By Isa Covo
Here comes the Merry Month of May! We look forward to warmer temperatures, long walks or hikes, and hope that the last long months are (almost) behind us.
May is a month where we celebrate mothers, but actually, I believe that parents should be celebrated every day, not only on the days set aside for them. Call them often when you do not live at home.
Traditionally flowers and chocolates are the offerings of the day. This year absolutely offer store-bought flowers, unless you can bring some from your garden. As for chocolates, do something different and make them yourself. The recipe for these truffles has always been a great success. If you prefer them without alcohol, you may replace it with any flavoring of your choice (e.g. vanilla extract, almond extract, etc.). In this case use sparingly, not more than one-half teaspoon.
So enjoy the company, and have a great day.
Whisky Flavored Chocolate Truffles
In this recipe, using high quality ingredients is essential. I prefer using Belgian or Swiss chocolate and the Scotch should be premium. You may also flavor the truffles with Grand Marnier, fine brandy, or Kirschwasser. Kirschwasser-flavored truffles are traditionally coated with confectioner’s sugar.
- 6 oz bittersweet chocolate
- 3 oz semi-sweet chocolate
- 6 tablespoons heavy cream
- 2 tablespoons unsalted butter
- 4 tablespoons Scotch whisky
- 3 tablespoons unsweetened cocoa powder, preferably Dutch process
In a small heavy bottomed saucepan, over very low heat, heat the butter and cream until the butter has melted completely, and the cream begins to bubble on the sides of the saucepan.
Add the chocolates, chopped coarsely, and stir until the chocolate has melted and is well combined with the cream-butter mixture. This operation should take no more than 2 to 4 minutes.
Remove from heat and add the whisky or the flavoring of your choice, beating briskly with a fork until the whisky is well combined with the chocolate mixture.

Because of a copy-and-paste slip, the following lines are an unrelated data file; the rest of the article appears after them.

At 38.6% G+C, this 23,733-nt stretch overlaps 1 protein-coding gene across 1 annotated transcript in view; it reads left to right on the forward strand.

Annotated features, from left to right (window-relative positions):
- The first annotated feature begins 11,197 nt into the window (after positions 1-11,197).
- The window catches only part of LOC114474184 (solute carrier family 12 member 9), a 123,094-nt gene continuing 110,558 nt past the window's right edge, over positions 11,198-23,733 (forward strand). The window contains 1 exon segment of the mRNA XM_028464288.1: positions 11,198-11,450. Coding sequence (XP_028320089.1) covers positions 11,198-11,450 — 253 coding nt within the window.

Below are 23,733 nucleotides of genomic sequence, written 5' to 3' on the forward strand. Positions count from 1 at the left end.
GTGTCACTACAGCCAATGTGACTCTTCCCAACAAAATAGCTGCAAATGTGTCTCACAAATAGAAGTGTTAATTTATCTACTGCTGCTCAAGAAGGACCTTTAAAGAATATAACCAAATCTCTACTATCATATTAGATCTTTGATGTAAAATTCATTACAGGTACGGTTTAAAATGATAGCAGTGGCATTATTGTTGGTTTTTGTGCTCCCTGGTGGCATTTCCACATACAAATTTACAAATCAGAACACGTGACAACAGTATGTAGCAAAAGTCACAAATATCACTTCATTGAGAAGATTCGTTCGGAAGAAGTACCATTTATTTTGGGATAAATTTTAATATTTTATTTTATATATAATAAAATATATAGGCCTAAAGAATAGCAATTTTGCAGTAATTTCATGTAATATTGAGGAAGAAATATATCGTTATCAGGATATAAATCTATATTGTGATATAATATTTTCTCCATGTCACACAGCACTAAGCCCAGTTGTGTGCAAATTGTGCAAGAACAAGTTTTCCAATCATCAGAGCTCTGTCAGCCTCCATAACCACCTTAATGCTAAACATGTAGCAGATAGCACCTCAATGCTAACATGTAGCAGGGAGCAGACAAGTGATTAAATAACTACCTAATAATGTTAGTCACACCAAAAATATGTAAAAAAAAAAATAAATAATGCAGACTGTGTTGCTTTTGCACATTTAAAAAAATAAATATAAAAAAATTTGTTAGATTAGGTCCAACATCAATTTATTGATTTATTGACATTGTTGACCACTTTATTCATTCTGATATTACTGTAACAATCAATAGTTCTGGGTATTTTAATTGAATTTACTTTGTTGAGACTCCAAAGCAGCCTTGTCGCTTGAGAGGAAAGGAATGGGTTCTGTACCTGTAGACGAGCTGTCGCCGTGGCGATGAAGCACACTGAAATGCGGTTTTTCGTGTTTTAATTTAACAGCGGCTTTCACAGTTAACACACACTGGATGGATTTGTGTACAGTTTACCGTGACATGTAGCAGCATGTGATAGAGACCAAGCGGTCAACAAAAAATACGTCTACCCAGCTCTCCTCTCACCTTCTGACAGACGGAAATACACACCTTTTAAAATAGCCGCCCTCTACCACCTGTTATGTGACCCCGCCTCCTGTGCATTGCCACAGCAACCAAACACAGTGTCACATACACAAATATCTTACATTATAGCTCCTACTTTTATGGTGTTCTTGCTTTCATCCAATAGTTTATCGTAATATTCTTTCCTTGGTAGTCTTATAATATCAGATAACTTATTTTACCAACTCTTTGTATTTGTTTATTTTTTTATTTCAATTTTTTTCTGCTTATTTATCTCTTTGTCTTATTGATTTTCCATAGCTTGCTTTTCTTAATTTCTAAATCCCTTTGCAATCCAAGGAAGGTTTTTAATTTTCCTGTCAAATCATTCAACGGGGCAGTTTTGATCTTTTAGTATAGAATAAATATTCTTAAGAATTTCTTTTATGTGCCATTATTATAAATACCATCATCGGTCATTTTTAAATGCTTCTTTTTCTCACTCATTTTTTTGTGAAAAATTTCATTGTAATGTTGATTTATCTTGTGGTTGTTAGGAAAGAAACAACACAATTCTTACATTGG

Cover the pan and place in the refrigerator and beat it with the fork every twenty minutes for a minute or so. When the mixture is cool and to thicken, stir it briskly, until it turns a lighter color. This operation should take about 3 to 5 minutes, but watch carefully and do not overbeat as the ganache could turn grainy.
Return to the refrigerator until the ganache is thick enough to hold its shape but has not hardened.
Line a cookie sheet with wax paper, parchment paper, or foil. With a tablespoon sized scoop (one used to scoop sherbet), scoop out balls of ganache and deposit them on the lined cookie sheet. When finished, place the truffles in the refrigerator for about 10 minutes to harden a little, and then roll them lightly between your palms to smooth them. Cover with an additional sheet of paper and return to the refrigerator for several hours, or overnight.
Pour the cocoa powder in a large plastic food bag and drop in the truffles. Close and shake the bag gently from side to side in order to coat them evenly with cocoa.
The truffles will keep up to a month refrigerated in a sealed container. It is better to remove them from the refrigerator about 15 to 30 minutes before serving, but they are also good eaten straight from the refrigerator.
Yield: 24 candies